|Miners Test Emergency Skills in Reno Competition|
By Chris Ciarlo
July 31, 2013
Mining is a vital part of Nevada's economy, but in a flash, many things can go wrong miles beneath the ground.
That's why 31 teams of miners are in Reno this week putting their emergency skills to the test.
The 2013 Mine and Nonmetal National Mine Rescue Competition is grueling for competitors Who are trying to make few mistakes, all while racing against the clock.
It's a test that pushes miners mentally and physically, preparing them for what a real emergency might feel like.
"They live for this," said Joseph Riney of the Nevada Mining Association. "It's one of those things that a team doesn't get a chance to test themselves until there's an emergency. So outside of an emergency, which I'm happy to say, metal, nonmetal emergencies are not very frequent, so they don't get a chance to test their skills. So, here they are today and they're being put to the test."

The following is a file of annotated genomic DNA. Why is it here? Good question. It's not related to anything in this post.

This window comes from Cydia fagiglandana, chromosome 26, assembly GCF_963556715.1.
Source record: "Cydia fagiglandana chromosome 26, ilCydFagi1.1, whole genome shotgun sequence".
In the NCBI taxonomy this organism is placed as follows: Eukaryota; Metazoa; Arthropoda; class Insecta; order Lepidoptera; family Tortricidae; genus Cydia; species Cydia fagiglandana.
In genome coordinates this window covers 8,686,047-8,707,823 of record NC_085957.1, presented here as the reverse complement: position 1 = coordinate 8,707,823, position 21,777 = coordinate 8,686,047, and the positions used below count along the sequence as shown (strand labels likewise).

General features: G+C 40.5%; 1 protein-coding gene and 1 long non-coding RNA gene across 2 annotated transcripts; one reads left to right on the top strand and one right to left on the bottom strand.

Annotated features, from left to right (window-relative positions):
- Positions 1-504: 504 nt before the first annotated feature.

The field competition forces teams to solve hypothetical mine emergency problems while judges score them on how well they do.
In the technician competition, miners must make necessary checks of equipment such as multi-gas instruments and self-contained breathing apparatuses and supplies to see that everything is working properly.
"We put those in these problems. We simulate bad roof, caveins, inundation of water, gases. Uh, you know name it, we put it in, vary it up and we make these teams struggle," said Mike Davis, director of the competition.
Glen Booher is an underground miner in northeastern Washington. He said they are one of only two mines still mining for gold in Washington State.
"If we ever needed to use our skills, then hopefully this all pays off at that point, but we hope to never have to use these skills."